The first rule of gambling: The house always wins. Professional gamblers know this. Amateurs know this. Even Danny Ocean knows this.
The house always wins not because the game is rigged, but because that’s how the game is structured. Roulette is a classic example: The odds of the ball landing on an odd number are equal to the odds of it landing on an even number. But the odds are not 50-50: the zero (and on some tables the double zero) skews the odds in favor of the house. In an infinite number of spins, the ball will land on zero as often as it does on an odd or even number.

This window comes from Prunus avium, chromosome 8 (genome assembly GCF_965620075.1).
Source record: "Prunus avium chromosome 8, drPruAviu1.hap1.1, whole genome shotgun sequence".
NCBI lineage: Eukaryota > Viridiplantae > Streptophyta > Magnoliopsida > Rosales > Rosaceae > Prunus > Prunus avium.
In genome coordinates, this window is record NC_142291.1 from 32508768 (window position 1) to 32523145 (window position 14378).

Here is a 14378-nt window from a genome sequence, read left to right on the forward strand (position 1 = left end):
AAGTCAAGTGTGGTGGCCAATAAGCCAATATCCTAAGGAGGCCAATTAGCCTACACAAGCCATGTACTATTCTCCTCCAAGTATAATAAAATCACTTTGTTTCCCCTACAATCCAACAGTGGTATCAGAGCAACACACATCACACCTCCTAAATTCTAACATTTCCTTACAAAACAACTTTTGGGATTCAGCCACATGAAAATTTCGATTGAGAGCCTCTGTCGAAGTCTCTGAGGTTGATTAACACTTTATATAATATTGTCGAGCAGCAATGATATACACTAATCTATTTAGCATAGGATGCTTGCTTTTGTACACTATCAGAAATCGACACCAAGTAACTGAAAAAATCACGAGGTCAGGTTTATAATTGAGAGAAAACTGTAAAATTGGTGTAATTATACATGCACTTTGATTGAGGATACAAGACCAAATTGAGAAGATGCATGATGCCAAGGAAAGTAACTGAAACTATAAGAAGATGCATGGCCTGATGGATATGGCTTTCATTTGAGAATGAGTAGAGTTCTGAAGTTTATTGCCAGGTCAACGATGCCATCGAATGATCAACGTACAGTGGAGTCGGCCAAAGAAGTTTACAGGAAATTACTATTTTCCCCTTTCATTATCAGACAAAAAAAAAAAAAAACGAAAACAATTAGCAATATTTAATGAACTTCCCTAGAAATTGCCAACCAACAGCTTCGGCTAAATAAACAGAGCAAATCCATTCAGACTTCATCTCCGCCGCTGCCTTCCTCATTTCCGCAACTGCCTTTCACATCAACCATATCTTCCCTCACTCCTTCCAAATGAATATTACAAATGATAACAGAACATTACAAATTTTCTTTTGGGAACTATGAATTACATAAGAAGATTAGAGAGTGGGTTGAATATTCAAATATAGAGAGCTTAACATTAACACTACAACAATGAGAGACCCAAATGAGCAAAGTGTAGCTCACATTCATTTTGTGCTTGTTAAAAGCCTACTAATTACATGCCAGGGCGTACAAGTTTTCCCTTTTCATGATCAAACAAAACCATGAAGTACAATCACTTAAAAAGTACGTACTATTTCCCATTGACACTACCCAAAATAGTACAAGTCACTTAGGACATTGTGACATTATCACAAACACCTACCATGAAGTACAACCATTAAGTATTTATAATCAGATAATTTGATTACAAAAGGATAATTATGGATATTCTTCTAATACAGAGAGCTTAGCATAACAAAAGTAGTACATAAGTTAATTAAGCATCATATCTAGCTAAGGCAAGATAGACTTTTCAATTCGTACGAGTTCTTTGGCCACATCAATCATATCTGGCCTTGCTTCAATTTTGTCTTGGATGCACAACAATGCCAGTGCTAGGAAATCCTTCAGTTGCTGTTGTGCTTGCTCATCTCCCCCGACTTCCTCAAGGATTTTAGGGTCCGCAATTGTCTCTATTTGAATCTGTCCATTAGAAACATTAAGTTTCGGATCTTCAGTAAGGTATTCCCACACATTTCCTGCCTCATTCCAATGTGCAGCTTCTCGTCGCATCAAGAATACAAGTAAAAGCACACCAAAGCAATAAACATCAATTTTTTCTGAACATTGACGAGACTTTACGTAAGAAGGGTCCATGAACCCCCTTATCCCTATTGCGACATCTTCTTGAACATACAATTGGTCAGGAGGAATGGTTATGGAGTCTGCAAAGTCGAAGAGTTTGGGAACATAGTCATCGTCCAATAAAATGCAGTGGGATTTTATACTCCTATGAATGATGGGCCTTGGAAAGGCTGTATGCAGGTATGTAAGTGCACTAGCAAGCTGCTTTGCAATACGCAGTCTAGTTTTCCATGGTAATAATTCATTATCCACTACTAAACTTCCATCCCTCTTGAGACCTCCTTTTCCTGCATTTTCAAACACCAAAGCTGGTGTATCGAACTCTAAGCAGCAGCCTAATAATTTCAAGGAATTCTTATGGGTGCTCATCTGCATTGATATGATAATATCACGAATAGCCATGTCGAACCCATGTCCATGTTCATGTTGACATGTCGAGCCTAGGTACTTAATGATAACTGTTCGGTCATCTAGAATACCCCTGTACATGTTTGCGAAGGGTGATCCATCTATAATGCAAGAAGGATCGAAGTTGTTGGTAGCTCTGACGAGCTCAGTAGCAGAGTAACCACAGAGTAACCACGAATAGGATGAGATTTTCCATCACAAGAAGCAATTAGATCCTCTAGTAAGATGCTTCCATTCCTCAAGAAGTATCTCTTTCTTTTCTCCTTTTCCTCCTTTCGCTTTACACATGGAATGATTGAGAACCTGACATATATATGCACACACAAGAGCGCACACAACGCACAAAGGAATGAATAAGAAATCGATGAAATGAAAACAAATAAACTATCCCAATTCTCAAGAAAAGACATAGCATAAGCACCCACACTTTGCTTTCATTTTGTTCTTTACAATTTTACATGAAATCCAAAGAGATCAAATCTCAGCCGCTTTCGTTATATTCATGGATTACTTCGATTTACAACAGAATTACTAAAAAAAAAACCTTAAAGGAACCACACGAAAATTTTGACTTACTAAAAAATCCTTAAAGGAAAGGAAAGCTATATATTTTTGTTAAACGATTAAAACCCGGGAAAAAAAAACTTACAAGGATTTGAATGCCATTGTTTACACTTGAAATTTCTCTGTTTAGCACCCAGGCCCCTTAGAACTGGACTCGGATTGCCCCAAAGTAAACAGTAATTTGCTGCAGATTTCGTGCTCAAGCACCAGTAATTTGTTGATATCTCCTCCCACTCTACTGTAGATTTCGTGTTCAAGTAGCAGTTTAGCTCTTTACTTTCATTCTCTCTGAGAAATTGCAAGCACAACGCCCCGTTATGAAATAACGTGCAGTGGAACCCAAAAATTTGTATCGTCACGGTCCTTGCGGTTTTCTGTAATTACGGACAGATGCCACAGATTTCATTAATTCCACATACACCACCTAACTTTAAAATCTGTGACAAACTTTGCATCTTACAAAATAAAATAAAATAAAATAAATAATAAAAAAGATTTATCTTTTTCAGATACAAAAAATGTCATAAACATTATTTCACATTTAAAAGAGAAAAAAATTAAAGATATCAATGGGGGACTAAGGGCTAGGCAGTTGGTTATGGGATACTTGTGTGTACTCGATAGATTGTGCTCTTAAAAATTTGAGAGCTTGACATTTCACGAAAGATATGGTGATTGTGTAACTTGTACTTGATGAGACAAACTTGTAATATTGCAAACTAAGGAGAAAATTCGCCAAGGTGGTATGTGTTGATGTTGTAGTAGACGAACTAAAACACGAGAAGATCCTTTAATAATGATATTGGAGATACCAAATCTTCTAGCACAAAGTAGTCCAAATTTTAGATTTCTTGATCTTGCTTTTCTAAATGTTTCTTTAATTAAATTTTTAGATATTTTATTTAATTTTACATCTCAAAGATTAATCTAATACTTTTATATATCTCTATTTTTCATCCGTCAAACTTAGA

George Georgiopoulos, who used to work at an IT consultancy and at Thames Water, a British utility, wants to do away with the house. Along with his partner Gianni Galanis, Georgiopoulos has started bet.tra.de, an online casino in which the house will not take a cut. The pair will introduce their idea to gambling executives at the Excellence in Gaming conference in Berlin next week.
“We don’t have the zero,” says Georgiopoulos. He calls bet.tra.de “P2P betting,” a bit of tech jargon that was popular before “sharing economy” replaced it. The idea is the same: Just as Airbnb, in theory, connects somebody with a spare room with somebody who needs a place to sleep, bet.tra.de aims to connect someone who wants to bet on red with somebody who wants to bet on black.